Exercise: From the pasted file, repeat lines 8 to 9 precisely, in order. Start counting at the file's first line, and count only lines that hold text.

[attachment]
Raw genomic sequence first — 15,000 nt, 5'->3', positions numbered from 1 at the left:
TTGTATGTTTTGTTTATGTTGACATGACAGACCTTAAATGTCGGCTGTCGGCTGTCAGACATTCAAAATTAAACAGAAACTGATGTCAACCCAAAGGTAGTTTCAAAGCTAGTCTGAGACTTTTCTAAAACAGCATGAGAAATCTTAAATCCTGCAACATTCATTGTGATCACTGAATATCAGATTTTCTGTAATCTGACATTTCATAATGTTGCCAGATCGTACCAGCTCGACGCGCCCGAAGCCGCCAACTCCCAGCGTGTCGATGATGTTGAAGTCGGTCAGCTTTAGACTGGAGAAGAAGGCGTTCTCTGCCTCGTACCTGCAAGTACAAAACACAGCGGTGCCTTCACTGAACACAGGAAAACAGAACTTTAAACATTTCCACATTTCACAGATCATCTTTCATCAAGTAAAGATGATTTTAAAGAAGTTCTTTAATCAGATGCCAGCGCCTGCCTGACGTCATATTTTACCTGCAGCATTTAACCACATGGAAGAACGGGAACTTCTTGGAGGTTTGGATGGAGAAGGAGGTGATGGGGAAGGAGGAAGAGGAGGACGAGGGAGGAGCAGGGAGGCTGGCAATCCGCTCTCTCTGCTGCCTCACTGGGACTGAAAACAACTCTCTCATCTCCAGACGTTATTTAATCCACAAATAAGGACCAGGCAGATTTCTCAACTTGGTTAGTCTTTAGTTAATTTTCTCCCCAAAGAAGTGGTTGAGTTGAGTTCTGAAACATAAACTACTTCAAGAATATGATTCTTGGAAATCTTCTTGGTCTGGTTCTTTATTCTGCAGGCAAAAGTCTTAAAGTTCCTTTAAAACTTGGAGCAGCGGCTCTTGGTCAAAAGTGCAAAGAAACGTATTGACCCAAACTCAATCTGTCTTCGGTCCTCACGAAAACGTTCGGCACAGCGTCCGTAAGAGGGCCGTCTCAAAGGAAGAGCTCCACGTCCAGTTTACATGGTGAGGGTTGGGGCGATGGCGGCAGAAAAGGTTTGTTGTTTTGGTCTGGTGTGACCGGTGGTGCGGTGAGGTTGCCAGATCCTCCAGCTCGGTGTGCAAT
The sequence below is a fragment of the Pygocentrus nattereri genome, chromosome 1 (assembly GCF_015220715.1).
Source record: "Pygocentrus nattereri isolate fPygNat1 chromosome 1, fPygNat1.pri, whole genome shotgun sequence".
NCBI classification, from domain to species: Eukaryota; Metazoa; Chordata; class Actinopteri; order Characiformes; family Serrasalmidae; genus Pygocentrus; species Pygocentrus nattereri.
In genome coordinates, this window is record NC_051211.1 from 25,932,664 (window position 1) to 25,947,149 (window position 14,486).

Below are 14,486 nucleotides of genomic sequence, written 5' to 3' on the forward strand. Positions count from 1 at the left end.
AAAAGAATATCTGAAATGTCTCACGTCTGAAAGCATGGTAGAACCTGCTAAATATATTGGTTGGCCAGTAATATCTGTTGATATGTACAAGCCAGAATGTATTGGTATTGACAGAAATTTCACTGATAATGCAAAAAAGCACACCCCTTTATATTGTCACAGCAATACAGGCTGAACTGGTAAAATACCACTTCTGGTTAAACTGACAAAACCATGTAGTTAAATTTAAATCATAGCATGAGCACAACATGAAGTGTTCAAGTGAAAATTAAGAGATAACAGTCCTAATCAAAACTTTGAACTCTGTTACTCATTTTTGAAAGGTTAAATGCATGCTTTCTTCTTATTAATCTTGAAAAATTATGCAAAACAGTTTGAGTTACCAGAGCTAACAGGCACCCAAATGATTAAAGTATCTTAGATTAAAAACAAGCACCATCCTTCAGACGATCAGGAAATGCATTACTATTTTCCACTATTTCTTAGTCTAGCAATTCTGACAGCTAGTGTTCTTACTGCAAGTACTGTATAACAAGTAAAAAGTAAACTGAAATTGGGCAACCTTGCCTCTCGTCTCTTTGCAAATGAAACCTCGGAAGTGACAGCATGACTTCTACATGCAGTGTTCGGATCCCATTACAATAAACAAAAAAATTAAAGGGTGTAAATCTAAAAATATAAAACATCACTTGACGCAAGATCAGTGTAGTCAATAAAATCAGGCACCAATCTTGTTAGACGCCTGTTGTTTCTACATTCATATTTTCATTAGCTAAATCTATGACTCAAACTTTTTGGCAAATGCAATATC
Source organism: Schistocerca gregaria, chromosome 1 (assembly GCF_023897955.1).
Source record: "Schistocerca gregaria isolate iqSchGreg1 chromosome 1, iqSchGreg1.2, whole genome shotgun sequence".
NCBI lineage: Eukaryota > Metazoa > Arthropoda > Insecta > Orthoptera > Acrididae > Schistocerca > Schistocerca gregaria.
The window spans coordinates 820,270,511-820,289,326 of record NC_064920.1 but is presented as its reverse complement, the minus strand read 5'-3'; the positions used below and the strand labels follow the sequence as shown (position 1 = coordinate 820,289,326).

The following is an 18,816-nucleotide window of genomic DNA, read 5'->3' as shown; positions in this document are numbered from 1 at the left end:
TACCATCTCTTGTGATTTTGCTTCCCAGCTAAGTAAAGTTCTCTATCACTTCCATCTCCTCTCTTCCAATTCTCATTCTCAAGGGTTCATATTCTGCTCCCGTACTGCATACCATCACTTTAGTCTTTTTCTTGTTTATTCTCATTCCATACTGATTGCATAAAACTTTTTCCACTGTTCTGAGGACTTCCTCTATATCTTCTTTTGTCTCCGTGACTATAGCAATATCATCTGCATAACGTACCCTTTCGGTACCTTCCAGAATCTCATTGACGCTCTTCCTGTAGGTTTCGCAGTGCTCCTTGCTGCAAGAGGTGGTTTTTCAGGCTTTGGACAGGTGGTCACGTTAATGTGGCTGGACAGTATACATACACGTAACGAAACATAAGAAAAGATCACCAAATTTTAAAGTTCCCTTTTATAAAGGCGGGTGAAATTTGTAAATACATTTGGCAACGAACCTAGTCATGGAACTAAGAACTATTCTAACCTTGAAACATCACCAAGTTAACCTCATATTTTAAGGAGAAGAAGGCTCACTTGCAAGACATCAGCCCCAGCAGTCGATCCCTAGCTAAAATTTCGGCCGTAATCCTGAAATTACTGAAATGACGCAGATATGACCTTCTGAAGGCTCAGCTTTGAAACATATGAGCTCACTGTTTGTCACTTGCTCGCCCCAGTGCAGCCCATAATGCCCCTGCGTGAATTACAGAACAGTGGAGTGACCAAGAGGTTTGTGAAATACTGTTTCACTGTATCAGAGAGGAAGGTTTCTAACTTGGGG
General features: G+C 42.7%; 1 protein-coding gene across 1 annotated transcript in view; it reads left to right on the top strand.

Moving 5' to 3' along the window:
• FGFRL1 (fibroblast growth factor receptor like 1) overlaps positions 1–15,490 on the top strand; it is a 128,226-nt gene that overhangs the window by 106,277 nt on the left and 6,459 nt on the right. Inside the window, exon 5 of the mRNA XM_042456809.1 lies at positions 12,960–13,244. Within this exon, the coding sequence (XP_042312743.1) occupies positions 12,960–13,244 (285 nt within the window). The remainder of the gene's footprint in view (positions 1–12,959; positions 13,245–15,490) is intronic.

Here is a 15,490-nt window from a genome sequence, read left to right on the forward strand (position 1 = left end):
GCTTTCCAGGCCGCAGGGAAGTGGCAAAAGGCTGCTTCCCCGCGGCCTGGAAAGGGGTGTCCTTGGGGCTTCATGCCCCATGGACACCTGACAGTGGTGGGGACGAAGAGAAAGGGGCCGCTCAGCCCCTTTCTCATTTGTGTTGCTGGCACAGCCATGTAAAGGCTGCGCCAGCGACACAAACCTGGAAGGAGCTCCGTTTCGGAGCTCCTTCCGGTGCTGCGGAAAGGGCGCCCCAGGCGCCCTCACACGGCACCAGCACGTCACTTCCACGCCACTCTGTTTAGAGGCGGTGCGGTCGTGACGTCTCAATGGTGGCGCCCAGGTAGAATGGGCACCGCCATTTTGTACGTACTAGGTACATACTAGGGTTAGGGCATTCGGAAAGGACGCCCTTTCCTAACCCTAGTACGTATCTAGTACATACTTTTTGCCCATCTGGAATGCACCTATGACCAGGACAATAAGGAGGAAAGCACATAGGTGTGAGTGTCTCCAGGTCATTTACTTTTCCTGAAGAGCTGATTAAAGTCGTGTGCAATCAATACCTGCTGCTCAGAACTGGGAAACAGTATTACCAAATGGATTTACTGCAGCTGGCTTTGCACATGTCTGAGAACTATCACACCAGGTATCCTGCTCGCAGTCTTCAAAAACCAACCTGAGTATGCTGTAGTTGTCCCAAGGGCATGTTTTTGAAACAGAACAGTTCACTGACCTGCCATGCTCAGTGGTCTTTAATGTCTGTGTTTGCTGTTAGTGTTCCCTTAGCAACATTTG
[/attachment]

AAAAGAATATCTGAAATGTCTCACGTCTGAAAGCATGGTAGAACCTGCTAAATATATTGGTTGGCCAGTAATATCTGTTGATATGTACAAGCCAGAATGTATTGGTATTGACAGAAATTTCACTGATAATGCAAAAAAGCACACCCCTTTATATTGTCACAGCAATACAGGCTGAACTGGTAAAATACCACTTCTGGTTAAACTGACAAAACCATGTAGTTAAATTTAAATCATAGCATGAGCACAACATGAAGTGTTCAAGTGAAAATTAAGAGATAACAGTCCTAATCAAAACTTTGAACTCTGTTACTCATTTTTGAAAGGTTAAATGCATGCTTTCTTCTTATTAATCTTGAAAAATTATGCAAAACAGTTTGAGTTACCAGAGCTAACAGGCACCCAAATGATTAAAGTATCTTAGATTAAAAACAAGCACCATCCTTCAGACGATCAGGAAATGCATTACTATTTTCCACTATTTCTTAGTCTAGCAATTCTGACAGCTAGTGTTCTTACTGCAAGTACTGTATAACAAGTAAAAAGTAAACTGAAATTGGGCAACCTTGCCTCTCGTCTCTTTGCAAATGAAACCTCGGAAGTGACAGCATGACTTCTACATGCAGTGTTCGGATCCCATTACAATAAACAAAAAAATTAAAGGGTGTAAATCTAAAAATATAAAACATCACTTGACGCAAGATCAGTGTAGTCAATAAAATCAGGCACCAATCTTGTTAGACGCCTGTTGTTTCTACATTCATATTTTCATTAGCTAAATCTATGACTCAAACTTTTTGGCAAATGCAATATC
Source organism: Schistocerca gregaria, chromosome 1 (assembly GCF_023897955.1).